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Summary: Earth lies in ruin after a nuclear war. The few surviving humans begin researching time travel, hoping to send someone back to the pre-war world for food, supplies and maybe a solution to their dire position. One man is haunted by a vague childhood memory that will prove fateful. (imdb)
Yet another great film about memories. The still image montage technique Marker uses here is appropriate to the point of genius. The plot is very clever and the "remembering = time travel" angle is cool, but personally I was more interested in the more earthly scenes with the main character and his dream woman. I'm all about those simple yet dreamlike pictures, and the beautiful, ghostly musical accompaniment.
Great story (which btw inspired Terry Gilliam to do '12 Monkeys') with an interesting "film" style. It cannot really be called a moving picture, but rather a filmed graphic novel. However, a very unusual experience. Try it.
In this exceedingly beautiful film the origins of cinema as a theatrical form is inverted; photograph to photograph are displayed belying the cinematic nature of motion, deceptively destroying the incantation of matter. Time is imprisoned in vials of amber as the finality of each somber image sets its last course. If there ever was a filmmaker who thoroughly imbued the spirit of auteur theory in every facet it would be Marker. Words cannot even begin to express the anguish of this visual poetry.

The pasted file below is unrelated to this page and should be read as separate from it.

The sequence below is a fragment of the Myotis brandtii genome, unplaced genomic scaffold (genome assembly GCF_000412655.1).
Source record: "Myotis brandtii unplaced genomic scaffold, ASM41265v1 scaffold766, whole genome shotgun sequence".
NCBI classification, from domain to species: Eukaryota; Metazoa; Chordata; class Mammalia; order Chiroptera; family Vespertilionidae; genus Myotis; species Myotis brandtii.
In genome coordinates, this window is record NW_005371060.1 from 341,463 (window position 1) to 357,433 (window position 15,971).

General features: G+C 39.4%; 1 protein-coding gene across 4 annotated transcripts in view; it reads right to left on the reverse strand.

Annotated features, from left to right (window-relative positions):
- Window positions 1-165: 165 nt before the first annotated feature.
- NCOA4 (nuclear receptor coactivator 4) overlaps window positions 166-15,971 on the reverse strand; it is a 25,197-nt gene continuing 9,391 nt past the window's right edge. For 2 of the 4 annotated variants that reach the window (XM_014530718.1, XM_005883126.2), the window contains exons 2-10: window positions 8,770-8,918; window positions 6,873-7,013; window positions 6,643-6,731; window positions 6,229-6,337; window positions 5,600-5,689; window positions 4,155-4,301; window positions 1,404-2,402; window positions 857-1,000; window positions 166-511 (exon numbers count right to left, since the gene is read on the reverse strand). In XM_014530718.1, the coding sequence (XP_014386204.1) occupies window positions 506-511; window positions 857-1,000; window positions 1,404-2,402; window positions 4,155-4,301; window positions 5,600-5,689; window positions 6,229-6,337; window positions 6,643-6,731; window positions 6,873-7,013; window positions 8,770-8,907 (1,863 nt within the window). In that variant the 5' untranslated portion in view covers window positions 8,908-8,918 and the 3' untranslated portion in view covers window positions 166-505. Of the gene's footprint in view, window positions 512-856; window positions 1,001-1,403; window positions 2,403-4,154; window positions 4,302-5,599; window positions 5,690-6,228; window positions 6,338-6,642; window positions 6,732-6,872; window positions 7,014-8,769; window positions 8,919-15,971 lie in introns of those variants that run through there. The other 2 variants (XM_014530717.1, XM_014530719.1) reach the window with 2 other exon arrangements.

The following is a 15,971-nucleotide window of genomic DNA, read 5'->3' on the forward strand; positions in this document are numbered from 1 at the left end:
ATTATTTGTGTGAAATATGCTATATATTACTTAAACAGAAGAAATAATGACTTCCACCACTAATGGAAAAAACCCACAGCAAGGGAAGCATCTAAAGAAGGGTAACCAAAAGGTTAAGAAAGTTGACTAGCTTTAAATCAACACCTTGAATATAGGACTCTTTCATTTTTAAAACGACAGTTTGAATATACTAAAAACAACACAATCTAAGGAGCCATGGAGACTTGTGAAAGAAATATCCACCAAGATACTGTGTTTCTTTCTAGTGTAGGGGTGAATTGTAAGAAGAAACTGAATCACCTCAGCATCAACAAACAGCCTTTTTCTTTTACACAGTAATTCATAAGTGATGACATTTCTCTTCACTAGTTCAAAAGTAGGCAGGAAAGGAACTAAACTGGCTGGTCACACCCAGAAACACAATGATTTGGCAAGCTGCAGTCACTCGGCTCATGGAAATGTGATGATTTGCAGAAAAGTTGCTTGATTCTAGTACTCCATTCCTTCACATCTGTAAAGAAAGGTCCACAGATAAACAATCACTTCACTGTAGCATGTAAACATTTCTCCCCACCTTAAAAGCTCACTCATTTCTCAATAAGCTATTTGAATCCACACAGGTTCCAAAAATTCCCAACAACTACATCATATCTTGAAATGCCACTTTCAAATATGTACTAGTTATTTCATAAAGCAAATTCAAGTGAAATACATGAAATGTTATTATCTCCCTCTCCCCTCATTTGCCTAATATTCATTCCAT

Half hour short film. Very apparent that 12 monkeys stole this film's idea, but I wouldn't hold it against Gilliam: after all most films are a copy, more or less. Apart from the great plot, La Jetée has something unique (potential wake-up call for every so-so director): Marker proves (with ease) that the beauty of the cinema can be said in a simple mix of style and voice-over. A storyboard like this and you will never fail. Look for movement; it's there. Plot is everything. Composition likewise.
La Jetée was released in 1962 (four years after Vertigo, which inspired Marker greatly). It consists almost entirely of still photos, telling a story of the world after nuclear war. The absence of movement means you can%u2019t look away for a second. Although there is spoken narration, the photos are the key, and each one feels crucial, so you stare at the screen, absorbing every still. La Jetée is not a movie you can half-watch while doing something else.
Amazing short film about 12 time traveling monkeys that spread the apocalypse via a Terry Gilliam movie starring Brad Pitt. A must see if your a fan of still frame pictures moving at very high frame rates.
Forever linked with two bits of data: it's told entirely (except for about 4 seconds) in still images, and it's the inspiration for Gilliam's 12 Monkeys. I confess I was a bit less than impressed when I saw it about 7 years ago, now I'm more charmed by it. The still photography is a clever idea that makes it seem like a piece of history, a future archaeology. And the story is mysterious and engaging, with a kind of contemplative Resnais feel to it. Just the right length, too.